At yesterday’s wedding, it was great fun to trace the family resemblances. Though I knew Michael’s mother and had met his sister, I was able to meet more of the extended family, and to meet Erica’s larger family.  The best part was watching the resemblances.  A smile might come from a grandmother. Eyes from an uncle. A booming laugh from a cousin, and a few dance moves from a parent.  But we also have those deeper qualities that we have received from the saints—the famous saints and the familiar ones.

In a few minutes, as we pray the names of those saints we have known and loved, I encourage you to use the prayer as a kind of mirror, and to notice those places where we you are most like the saints—those parts of yourself that are loving, merciful, and wise. Notice those parts of your own spirit that have stood for justice and fairness and God’s way. Notice that part of yourself that is generous and kind and Christ-like, and give thanks—not only for all the saints, but also for the saintliness that is within you. May God give us “grace to follow (and become) the blessed saints in all virtuous and godly living.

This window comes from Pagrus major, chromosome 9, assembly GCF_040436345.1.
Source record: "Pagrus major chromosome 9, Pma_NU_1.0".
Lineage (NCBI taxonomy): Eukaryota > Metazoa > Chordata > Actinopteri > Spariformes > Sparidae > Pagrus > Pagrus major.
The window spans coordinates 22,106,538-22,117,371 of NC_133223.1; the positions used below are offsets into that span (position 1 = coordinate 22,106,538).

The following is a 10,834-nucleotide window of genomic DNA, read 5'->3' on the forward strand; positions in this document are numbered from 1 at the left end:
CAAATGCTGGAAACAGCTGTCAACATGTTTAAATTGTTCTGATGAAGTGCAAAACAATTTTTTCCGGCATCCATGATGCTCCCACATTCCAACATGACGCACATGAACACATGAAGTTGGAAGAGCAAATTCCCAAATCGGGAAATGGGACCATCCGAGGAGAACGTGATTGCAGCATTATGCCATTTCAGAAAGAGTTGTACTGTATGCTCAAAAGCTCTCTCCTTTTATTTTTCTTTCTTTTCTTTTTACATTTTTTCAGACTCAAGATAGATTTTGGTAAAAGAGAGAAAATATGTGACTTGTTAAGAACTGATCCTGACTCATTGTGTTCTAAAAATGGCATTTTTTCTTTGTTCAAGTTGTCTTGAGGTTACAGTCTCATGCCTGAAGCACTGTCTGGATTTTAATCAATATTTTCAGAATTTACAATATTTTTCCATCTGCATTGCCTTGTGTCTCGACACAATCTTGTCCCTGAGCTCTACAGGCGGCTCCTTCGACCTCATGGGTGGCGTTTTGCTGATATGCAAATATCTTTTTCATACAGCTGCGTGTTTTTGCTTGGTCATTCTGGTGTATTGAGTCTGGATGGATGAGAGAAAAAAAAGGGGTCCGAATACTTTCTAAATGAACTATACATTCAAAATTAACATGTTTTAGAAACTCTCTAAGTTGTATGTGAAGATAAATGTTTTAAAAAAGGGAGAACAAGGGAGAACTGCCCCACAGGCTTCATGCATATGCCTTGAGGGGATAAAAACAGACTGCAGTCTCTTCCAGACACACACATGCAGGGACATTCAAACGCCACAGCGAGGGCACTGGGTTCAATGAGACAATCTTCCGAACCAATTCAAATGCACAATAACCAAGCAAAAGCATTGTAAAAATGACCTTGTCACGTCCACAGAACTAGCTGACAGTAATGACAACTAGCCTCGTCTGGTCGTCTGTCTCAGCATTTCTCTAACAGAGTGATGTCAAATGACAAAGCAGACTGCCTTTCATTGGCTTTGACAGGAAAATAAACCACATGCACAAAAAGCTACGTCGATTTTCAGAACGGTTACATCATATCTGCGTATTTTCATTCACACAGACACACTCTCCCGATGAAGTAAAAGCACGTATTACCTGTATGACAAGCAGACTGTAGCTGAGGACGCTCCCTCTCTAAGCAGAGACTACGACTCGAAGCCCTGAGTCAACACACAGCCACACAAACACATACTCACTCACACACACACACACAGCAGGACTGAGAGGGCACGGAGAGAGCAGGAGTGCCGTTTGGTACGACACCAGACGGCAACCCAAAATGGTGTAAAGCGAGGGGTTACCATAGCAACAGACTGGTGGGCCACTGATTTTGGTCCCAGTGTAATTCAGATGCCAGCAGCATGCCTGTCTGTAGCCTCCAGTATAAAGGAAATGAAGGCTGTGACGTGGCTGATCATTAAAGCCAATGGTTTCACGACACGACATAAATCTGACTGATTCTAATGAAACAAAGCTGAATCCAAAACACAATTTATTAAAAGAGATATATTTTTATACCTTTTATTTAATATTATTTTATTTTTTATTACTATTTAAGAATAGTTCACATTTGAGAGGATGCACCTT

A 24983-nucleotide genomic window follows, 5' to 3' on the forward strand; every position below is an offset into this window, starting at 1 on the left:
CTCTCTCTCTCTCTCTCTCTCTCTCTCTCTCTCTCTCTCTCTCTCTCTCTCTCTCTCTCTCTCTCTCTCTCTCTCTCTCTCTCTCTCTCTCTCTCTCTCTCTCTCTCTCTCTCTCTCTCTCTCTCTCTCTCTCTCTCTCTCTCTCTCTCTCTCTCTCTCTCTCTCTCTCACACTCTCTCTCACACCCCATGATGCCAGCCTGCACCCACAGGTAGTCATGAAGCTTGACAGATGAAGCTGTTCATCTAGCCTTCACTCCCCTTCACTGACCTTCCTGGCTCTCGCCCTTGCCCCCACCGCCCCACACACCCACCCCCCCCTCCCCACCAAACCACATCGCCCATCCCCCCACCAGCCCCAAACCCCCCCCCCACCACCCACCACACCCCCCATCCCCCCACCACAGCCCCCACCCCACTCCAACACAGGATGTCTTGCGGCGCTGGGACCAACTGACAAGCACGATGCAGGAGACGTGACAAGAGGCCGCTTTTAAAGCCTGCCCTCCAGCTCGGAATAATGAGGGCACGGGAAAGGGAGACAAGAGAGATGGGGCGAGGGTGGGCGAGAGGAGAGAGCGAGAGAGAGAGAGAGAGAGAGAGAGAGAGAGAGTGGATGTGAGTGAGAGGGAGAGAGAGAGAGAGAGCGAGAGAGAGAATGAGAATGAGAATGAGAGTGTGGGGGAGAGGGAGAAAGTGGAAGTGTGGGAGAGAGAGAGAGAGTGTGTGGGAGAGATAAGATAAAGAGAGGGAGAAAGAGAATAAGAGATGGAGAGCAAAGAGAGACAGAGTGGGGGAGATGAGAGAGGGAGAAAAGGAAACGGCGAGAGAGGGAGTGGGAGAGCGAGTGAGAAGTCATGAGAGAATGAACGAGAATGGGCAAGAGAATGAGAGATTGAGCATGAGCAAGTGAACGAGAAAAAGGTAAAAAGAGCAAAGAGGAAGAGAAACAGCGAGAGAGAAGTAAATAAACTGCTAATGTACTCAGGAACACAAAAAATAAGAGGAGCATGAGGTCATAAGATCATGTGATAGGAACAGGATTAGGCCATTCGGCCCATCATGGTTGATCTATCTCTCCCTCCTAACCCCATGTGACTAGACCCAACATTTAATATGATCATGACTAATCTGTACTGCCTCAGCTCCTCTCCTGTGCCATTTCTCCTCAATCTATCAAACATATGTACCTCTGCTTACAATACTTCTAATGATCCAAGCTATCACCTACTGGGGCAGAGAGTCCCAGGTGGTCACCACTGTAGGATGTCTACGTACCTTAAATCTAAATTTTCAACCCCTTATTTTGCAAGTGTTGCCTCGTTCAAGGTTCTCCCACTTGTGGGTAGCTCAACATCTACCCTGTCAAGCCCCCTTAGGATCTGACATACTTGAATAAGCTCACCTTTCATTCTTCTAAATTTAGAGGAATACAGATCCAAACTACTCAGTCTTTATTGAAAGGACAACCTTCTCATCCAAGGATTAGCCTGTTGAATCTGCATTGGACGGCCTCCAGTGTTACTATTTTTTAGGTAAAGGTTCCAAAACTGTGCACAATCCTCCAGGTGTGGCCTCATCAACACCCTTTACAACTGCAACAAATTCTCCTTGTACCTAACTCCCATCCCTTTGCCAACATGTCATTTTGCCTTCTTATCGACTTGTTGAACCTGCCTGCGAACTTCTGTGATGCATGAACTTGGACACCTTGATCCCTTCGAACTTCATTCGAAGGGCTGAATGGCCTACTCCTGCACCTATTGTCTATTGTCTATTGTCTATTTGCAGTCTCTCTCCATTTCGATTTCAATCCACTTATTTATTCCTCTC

In the name of the Father, and of the Son, and of the Holy Spirit. Amen.

 

 

About John F. Beddingfield

Rector of The Church of the Holy Trinity (Episcopal) in New York City on East 88th Street between 1st Ave and 2nd Ave.